Coy Watson, Jr., made his motion picture debut in 1912 when he was nine months old. Before he could walk or talk, Watson had appeared in several of Mack Sennett’s popular “Keystone Cop” comedies, earning him the nickname “Keystone Kid.” From 1912 to 1930, Watson acted in over 60 movies, including The Hunchback of Notre Dame, Puttin’ on the Ritz, I’m No Angel, and State’s Attorney. Here Watson shares his beautiful memories of the early days of Hollywood and of being raised as a member of “the First Family of Hollywood.” Watson and his five brothers and three sisters were featured in over one thousand movies, and their father acted alongside the biggest stars of popular Westerns before becoming the first special effects man—and the first animal trainer—in Hollywood. Watson’s marvelous tales are illustrated with several hundred photographs featuring behind-the-scenes images of such movie stars and directors as Mary Pickford, Douglas Fairbanks, Jackie Coogan, Fatty Arbuckle, Lon Chaney, John Barrymore, D. W. Griffith, King Vidor, and Frank Capra.
|Publisher:||Santa Monica Press|
|Product dimensions:||8.50(w) x 11.00(h) x 0.65(d)|
About the Author
What People are Saying About This
We highly recommend this fine memoir, with its valuable photographs, its documentation of early Hollywood, and its happy and loving recollection of family, friends and neighbors.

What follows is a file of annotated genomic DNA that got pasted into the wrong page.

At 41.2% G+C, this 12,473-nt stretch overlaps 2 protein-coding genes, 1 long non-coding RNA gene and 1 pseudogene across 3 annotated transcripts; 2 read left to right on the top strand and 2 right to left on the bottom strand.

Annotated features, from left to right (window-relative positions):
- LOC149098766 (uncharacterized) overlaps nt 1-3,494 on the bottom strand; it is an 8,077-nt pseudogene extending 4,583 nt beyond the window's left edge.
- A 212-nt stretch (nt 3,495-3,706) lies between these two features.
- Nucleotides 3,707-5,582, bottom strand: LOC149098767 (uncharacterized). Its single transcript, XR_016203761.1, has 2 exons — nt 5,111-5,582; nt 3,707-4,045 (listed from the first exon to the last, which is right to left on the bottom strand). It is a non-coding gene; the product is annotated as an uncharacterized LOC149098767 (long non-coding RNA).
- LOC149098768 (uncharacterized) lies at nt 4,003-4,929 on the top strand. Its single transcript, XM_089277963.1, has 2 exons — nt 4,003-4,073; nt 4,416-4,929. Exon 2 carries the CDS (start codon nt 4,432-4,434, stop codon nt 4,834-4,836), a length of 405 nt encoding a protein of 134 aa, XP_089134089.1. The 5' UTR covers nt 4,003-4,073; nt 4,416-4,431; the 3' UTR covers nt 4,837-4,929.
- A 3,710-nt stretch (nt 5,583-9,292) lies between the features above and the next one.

Carl Bennett, Silent Film Historian, Silentera.com
Watson's memories of early Hollywood's mad scramble to invent an art form on the run are a delightful treat. His stories have the ring of truth, and his storytelling, the wide-eyed wonder of youth.
Bob Mondello, National Public Radio
It's great that the story of Hollywood's "First Family" is finally
in print. You'll never get a more vivid description of what went on behind
the studio walls in those early days in Edendale than in this wonderful
word-portrait by Coy Watson, Jr. How intriguing it must have been to be
participants in this exciting new industry that actually grew up around
their home. You will love The Keystone Kid.
Johnny Grant, The Honorary Mayor of Hollywood
I read The Keystone Kid cover to cover and Loved It! The stories
were told with simplicity, detail and warmth. This is a historically
important book that takes one back to the early days of Hollywood. A
beautiful reminiscence that is extremely satisfying and entertaining.
John Burke, Host, American Movie Classics
What a wonderful slice of Hollywood history! It's high time the
story of the Watson clan was put into book form.
Leonard Maltin, Film Critic and Historian
A charming memoir which gives Coy Watson, Sr. a well-deserved place
in film history. The photos alone are worth the price of the book.
Kevin Brownlow, Director and Film Historian